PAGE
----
6. The only contention which was advanced on behalf of the respondent in this appeal was whether Ext. A in the present case could form the basis of the plaintiff's suit. Counsel on behalf of the respondent contended that Ext. A was not an account stated within the meaning of the words 'account stated' occurring in Article 64 of the old Limitation Act and therefore, it would not provide cause of action Secondly, it was said that Ext. A was a mere acknowledgment and therefore it would not be the basis of a cause of action Thirdly it was said that if it was an acknowledgment, there was the mischief of limitation and the appellant's suit was liable to be dismissed.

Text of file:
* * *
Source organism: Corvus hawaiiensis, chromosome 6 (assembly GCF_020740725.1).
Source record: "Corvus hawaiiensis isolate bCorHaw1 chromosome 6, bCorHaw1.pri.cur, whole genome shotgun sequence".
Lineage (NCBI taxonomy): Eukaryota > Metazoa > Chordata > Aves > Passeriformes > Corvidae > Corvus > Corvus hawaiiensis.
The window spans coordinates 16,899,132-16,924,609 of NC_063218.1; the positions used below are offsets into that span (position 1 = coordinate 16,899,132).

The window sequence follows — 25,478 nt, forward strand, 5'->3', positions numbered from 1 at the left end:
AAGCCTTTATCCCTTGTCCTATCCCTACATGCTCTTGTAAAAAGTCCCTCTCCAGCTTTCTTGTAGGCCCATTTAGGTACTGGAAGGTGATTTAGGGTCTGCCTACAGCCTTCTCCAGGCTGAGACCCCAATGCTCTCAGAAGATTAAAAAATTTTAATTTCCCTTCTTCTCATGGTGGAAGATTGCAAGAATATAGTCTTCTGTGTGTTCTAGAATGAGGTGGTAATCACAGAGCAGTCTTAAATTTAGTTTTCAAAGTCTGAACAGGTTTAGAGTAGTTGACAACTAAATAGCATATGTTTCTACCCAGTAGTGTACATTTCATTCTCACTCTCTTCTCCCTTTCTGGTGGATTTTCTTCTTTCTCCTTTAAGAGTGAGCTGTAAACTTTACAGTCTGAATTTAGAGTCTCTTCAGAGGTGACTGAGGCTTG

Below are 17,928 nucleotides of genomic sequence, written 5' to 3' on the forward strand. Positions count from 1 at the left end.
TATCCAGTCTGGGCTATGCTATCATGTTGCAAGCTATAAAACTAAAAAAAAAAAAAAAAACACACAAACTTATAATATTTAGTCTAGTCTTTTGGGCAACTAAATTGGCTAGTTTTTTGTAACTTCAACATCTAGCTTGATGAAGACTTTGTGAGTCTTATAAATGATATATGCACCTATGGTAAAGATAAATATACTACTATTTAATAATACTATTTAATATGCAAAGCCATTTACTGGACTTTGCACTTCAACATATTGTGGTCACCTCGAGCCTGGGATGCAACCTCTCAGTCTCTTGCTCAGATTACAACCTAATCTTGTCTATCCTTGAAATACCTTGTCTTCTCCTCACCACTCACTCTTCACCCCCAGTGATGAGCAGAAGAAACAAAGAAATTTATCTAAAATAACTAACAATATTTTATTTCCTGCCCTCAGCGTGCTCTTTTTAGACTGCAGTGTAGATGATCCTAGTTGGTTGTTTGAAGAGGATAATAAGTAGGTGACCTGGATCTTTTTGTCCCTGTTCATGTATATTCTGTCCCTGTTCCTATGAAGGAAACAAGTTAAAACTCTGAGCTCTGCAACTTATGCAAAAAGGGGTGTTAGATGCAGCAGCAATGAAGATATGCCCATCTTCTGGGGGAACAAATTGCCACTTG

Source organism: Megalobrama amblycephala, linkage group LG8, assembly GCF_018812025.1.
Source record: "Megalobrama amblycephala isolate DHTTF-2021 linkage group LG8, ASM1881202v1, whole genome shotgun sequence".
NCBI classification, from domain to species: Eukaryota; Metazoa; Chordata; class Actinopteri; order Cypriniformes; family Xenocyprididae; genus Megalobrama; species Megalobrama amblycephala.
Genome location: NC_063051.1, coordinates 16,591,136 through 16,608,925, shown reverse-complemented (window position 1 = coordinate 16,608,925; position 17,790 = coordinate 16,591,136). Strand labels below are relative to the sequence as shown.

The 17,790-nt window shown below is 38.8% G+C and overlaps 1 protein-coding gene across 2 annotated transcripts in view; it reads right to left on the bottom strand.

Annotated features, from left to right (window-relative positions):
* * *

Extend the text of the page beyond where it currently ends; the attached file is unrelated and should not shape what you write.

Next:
7. The oral evidence of Durga Prosad Saraogi is as follows. Since the year 1954-55 the defendants used to send goods to the appellant and his brother. The goods used to be sent from Thakurgunge and the appellant sold the goods. The business of Fatehchand Kanoi and Abirchand Kanoi was carried on in the name of Fatehchand and Abirchand Kanoi. The business was at Thakurgunge. Durgaprasad Saraogi had personal knowledge of the transactions Durga Prosad's further evidence was that there were accounts in the name of Fatehchand Abirchand Kanoi. Fatehchand was the father and Abirchand was the son and it was their joint family firm and the father and the son used to do business jointly. In 1956 the firm Manickchand Durgaprosad was closed. Manickchand Durgaprosad had transactions with Fatehchand Abirchand Kanoi. Durgaprosad and Manickchand were partners. After the dissolution of the firm Manickchand Durgaprosad, accounts were adjusted at a sitting with Fatehchand Kanoi and Abirchand Kanoi at Calcutta. The date of dissolution of Manickchand Durgaprosad was given by the witness to be the Ratha Jatra Day of the accounting year 1956. It will also appear from the materials on record that the Ratha Yatra festival was on 9th July in the year 1956. Durgaprosad said that accounts were adjusted between him and Manickchand Babu on the one hand and Fatehchand Babu and Abirchand Babu on the other. The accounts were adjusted at 16 Broja Dulal Street, Calcutta.